Michael Shannon On Take Shelter And, For Just A Second, The Man Of Steel

It's not a surprise that Michael Shannon can carry a motion picture, but he shoulders the considerable dramatic weight of Take Shelter with such ease, with so little apparent effort, that his performance might be taken a little for granted. Perhaps we're getting used to Shannon now, after he burned a hole through Revolutionary Road, The Runaways and Boardwalk Empire, and have come to expect the intensity he brings.

He really does own the film, however, and for all of the good work done by the rest of the cast, the crew and writer-director Jeff Nichols, Shannon is the most interesting thing on screen from start to finish. And that's in a film including Old Testament-style visions of an apocalyptic storm.

I got to sit down with Shannon recently, to discuss Get Shelter, his acting practices and, just a little, his appearance as Zod in the upcoming Man of Steel.

Here is some of what he told me.

It's a story about a young father who is having anxieties about trying to protect his family and I was starting a family myself. I'd recently had a daughter and I was having some similar anxieties, though obviously not to the extent that Curtis is in the movie. I wasn't having dreams about storms, but I think anyone who's started a family could have some empathy for what Curtis is going through in the movie, wanting to protect your family. And some other things were similar, Curtis' father had just passed away and my father had just passed away. So there was some synchronicity between what Curtis was going through and some of the experiences I was having in my own life.

I worked with Jeff Nichols on Shotgun Stories, his first movie, and I just really think he's unique. I can't really think of any other young director in America today that is as focused as he is, has as distinctive of a vision as he does. He showed me this script and I could just relate to the material… but he absolutely did not write it for me. It was a very personal story for him. It just happened that we were both having similar experiences at the same time.

It's funny, I mean it wound up being a very topical movie and there's a lot of other films right now about the apocalypse or the end of the world and what-not but for Jeff the genesis of it was very personal.

To me this isn't a movie about mental illness. I mean mental illness is a possibility, it's on the spectrum of possibilities. But I do think that in the modern era we've all become acutely aware of mental illness and we've been instructed to be on the lookout for it but I don't ultimately think that's what Curtis is experiencing. I don't think anxiety is a mental illness, I think anxiety is healthy. I think people who don't have any anxiety about anything are strange.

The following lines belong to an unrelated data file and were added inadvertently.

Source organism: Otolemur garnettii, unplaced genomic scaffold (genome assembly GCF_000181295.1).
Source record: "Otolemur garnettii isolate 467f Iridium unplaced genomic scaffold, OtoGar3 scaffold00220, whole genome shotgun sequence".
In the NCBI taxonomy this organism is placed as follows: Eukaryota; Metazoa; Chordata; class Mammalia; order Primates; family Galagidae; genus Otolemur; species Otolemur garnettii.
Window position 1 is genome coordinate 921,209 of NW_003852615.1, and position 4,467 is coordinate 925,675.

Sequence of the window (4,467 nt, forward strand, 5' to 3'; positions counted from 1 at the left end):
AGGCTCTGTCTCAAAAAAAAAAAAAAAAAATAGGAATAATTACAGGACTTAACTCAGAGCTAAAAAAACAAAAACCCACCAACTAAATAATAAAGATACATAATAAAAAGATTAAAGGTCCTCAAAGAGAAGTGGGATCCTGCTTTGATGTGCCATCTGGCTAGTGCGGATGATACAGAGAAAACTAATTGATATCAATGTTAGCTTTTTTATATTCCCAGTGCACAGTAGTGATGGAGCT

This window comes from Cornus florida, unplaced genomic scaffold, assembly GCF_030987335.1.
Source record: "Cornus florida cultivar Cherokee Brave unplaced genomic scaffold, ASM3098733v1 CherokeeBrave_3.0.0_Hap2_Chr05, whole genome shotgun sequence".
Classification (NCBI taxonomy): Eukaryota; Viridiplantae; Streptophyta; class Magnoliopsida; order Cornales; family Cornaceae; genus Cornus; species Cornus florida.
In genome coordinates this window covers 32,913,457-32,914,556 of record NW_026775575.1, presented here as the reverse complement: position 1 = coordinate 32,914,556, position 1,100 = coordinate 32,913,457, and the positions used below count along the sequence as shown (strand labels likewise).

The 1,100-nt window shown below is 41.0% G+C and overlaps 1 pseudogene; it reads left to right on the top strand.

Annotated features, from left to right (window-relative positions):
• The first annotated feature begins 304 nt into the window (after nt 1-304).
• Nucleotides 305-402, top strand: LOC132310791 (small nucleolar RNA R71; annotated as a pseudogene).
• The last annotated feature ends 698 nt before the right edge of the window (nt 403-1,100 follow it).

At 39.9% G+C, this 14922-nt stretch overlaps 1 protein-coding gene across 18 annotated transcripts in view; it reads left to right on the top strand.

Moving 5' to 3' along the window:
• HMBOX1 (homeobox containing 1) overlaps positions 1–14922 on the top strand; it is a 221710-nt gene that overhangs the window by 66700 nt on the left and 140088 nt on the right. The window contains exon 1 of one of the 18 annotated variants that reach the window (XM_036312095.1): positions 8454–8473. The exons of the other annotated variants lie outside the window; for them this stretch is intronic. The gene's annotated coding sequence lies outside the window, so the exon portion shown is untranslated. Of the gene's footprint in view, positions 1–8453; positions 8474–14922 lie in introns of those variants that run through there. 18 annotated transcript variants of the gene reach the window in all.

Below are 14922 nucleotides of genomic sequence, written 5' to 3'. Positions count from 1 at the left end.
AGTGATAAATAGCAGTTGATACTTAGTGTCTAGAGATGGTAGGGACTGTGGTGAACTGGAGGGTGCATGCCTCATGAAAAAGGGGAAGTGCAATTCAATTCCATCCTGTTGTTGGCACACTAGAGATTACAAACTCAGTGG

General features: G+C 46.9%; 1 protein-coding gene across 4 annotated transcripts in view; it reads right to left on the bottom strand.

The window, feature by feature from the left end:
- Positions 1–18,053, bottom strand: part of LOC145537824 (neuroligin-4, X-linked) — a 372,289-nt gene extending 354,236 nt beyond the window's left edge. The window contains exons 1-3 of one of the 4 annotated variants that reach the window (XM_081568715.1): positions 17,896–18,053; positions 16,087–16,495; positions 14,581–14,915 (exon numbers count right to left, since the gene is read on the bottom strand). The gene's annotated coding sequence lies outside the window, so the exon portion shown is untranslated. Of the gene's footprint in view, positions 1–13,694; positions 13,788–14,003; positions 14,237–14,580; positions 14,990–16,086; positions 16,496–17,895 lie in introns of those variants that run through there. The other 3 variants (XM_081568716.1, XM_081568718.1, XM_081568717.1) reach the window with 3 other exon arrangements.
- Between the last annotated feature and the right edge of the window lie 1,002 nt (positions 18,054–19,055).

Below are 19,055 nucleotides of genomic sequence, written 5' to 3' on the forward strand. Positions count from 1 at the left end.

I didn't want to know more about what Curtis was going through than Curtis did. Because I don't think Curtis knows very much about what's happening to him, it's a mystery. That's part of the journey of the film, is him trying to figure out what's happening to him. So I didn't want to be ahead of him.

Jeff wants to know what blocking feels right or what feels natural for the actors but he does have compositions in his mind, pictures in his mind. Jeff's an extremely visual filmmaker. And he's making those decisions about costumes and what-not. At the end of the day, I don't really mind what I'm wearing, I could show up and he could be like 'Put this bunny suit on' and I'd be like "Okay." I really trust Jeff visually, now that I've worked with him twice. I'm more focused on the activity of the scene.

Jessica Chastain challenged Jeff a lot, a lot more than I ever do. She would ask him a lot of questions. It was fun to see Jeff squirm a little bit because he was used to me just showing up and saying, "What do you want me to know?" and then just doing it. It's not necessarily that my way is better or that Jessica's way is better, it's just different. But Jessica never asks a stupid question. Every question she asked was always very provocative and interesting.

I don't like to talk too much about something before I do it because I feel like it saps the spontaneity out of it. For me the most important thing is to make sure that whatever is exciting or interesting about a scene happens in front of the camera, not off-camera. That's why the first time I worked with Jeff with Shotgun Stories, the cast showed up and Jeff was kind of confiding in me because I at the time I had the most kind of credits and a lot of the other people were amateur or non-professional actors.

Jeff said, "Well, should we rehearse, what should I do?" I said, "Don't do anything because probably the most exciting things these people are going to do will be the first time they do it. The more you try and talk to them and make sure everybody understands everything, the less likely something spontaneous is going to happen."

Now I'm working on Man of Steel. I guess Russell Crowe twittered about our fight, which is unusual. I was always instructed to not say anything at all about it, but I guess its okay if little bits and bobs come out along the way. We were doing a little fighting…

And then Michael stared obeying instructions, and said nothing else about it. I looked him in the eyes and knew I wouldn't be comfortable pushing it.

Take Shelter opens today across the UK. It's tense and commanding, with a central performance to match. Recommended.